In the current health crisis accurately describing what we are asking of people is crucial: why the term “social distancing” should be changed
by Pisana Ferrari – cApStAn Ambassador to the Global Village
A Florida county is reminding people to maintain a distance of at least one alligator between each other, and a jounalist for CNN suggests imagining the safety distance as the length of two golden retrievers, the width of an average sedan, a sofa, a dining room table, or the length of a mattress. Beyond their humorous side what these examples reveal is that people are finding it difficult to understand the very concept of “social distancing”. This is one of many coronavirus related terms entering common use but which remain unfamiliar to people: there has been a spectacular spike in web searches for these terms on Google Trends in past weeks.
A growing number of people and institutions are in fact calling for the term to be changed. “Social distancing” is about physical separation, and not about social disconnection, says journlist Isaac Chotine, in an article for The NewYorker. Jamil Zaki, associate Professor of Psychology in Stanford’s School of Humanities and Sciences, says that “social distancing” was the wrong term to begin with. We should think of this as “physical distancing”, to emphasize that we can remain socially connected even while being apart, he adds, via what he calls “distant socializing.” “Language matters right now,” says Cormac Russell, faculty member of the Asset-Based Community Development (ABCD) Institute at Northwestern University. It always does, he adds, but in a crisis where social isolation is a serious concern, accurately describing what we are asking of people is crucial. “Stay at home and when out, remain physically apart,” is an essential message, he says, “but to stay well during this time, people will need to actively seek ways to stay social.” In Singapore the Ministry of Health is now talking of “safe-distancing” instead of social distancing, and the US’s CDC, Center for Disease Control and Prevention, offers both options, “social distancing” and “physical distancing”.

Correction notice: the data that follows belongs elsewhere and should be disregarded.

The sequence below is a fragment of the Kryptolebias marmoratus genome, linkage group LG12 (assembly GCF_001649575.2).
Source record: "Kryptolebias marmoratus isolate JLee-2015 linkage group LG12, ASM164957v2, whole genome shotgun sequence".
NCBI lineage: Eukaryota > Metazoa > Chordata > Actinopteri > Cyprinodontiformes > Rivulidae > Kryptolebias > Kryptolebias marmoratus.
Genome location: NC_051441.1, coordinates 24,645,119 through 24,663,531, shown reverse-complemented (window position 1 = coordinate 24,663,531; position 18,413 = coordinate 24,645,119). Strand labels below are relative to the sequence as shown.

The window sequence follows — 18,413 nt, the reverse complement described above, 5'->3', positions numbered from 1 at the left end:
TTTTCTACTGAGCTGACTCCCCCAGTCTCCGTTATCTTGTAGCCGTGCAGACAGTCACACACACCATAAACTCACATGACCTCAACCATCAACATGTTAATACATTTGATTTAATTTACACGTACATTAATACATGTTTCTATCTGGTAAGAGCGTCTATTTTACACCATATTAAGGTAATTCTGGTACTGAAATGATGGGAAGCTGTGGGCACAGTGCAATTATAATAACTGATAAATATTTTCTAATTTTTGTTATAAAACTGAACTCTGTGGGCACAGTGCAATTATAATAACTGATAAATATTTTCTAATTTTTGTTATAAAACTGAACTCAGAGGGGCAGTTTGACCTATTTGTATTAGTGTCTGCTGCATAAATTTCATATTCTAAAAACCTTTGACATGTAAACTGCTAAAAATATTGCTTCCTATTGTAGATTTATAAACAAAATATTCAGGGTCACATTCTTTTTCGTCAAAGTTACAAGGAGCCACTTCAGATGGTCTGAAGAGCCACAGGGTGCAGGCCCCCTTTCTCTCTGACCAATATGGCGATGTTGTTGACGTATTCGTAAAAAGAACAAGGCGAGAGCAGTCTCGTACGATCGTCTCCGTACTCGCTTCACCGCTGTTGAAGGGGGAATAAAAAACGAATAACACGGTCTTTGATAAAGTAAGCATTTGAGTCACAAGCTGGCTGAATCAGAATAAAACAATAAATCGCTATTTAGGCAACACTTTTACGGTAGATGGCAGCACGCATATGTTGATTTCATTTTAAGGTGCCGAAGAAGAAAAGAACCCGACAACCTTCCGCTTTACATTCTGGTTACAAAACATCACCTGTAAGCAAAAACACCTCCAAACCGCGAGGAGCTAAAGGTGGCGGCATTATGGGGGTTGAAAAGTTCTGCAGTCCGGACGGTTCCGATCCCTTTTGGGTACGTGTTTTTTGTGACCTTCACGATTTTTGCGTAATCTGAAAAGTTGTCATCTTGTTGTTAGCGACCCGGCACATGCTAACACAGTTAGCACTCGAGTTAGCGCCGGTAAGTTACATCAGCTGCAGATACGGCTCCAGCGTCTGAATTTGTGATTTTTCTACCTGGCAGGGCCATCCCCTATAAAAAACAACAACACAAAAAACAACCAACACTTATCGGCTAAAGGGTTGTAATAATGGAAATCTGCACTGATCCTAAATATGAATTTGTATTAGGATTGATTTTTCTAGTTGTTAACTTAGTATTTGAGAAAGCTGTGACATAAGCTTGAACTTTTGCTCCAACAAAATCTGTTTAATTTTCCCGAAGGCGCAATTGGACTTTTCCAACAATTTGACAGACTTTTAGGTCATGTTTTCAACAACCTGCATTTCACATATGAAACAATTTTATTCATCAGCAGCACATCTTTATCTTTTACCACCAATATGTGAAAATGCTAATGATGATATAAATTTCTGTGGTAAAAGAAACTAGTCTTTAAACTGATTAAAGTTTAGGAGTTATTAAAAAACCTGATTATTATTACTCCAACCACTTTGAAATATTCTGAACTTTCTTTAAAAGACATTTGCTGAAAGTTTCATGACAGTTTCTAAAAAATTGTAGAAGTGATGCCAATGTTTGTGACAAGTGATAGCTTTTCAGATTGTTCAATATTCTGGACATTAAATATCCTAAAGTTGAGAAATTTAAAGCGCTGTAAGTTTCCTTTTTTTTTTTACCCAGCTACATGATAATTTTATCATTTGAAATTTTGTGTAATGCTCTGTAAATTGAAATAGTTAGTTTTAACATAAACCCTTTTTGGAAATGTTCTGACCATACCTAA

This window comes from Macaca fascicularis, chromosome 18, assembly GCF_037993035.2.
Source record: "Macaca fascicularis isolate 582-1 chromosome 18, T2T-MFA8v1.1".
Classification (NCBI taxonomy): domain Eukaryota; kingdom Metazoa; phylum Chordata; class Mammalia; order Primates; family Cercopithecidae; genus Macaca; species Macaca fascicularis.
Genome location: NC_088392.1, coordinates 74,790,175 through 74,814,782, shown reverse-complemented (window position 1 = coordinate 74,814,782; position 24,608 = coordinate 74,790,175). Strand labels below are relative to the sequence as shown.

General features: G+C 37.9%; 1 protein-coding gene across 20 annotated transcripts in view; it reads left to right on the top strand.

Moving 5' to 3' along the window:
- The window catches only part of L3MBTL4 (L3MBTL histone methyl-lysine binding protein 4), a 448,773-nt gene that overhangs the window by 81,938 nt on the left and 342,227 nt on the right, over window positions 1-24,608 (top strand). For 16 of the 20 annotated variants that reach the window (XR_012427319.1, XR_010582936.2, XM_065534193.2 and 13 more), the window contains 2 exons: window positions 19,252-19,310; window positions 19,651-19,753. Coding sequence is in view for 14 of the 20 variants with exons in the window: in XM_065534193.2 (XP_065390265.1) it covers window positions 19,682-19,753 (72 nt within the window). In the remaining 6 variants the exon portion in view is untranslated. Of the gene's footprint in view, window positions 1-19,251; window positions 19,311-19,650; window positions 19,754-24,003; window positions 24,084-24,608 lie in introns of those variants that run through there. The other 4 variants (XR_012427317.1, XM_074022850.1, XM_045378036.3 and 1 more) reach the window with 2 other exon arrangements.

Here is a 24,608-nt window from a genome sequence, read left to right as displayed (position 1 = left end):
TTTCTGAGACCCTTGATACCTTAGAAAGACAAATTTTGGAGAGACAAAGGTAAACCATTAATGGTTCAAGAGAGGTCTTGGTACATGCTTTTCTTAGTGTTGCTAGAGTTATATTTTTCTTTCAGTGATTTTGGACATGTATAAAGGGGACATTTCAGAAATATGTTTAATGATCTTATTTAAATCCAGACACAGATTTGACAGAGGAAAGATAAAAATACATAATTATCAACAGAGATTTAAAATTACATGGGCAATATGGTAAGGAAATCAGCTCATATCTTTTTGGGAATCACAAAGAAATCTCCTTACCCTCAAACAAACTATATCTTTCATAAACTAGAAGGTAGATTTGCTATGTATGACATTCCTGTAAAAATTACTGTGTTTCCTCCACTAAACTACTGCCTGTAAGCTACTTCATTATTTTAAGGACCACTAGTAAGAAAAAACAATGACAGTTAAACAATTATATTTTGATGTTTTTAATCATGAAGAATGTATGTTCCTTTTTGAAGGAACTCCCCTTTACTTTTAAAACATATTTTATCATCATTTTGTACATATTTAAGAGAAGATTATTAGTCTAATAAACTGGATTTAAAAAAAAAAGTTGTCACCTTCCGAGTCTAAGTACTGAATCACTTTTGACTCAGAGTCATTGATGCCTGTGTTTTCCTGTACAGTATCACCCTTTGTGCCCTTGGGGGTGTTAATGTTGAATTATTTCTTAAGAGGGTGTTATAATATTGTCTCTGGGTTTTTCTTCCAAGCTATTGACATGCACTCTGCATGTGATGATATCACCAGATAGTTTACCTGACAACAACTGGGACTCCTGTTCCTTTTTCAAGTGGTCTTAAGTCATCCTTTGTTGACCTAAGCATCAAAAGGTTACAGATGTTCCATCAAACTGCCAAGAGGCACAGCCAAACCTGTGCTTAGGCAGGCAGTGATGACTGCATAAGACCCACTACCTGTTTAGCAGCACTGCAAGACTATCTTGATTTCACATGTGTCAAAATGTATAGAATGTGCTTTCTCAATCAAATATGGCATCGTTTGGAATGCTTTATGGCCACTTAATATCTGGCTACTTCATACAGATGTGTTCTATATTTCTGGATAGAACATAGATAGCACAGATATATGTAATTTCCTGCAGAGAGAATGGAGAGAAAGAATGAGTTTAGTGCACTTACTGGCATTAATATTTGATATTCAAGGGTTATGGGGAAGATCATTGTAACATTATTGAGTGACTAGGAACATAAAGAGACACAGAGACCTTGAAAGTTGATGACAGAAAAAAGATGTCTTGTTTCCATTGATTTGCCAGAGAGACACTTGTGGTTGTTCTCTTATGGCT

How do you translate a concept such as social distancing?
Understanding relevant medical terms is important at all times but all the more so during a global health crisis, where compliance to containment measures is critical to protect individuals and the community at large. At first, governments rarely disseminated information about the coronavirus in languages other than the official one of the country and, as a result, is was not just native speakers who were facing a language barrier, but regional and minority language communities risked getting “lost in translation”.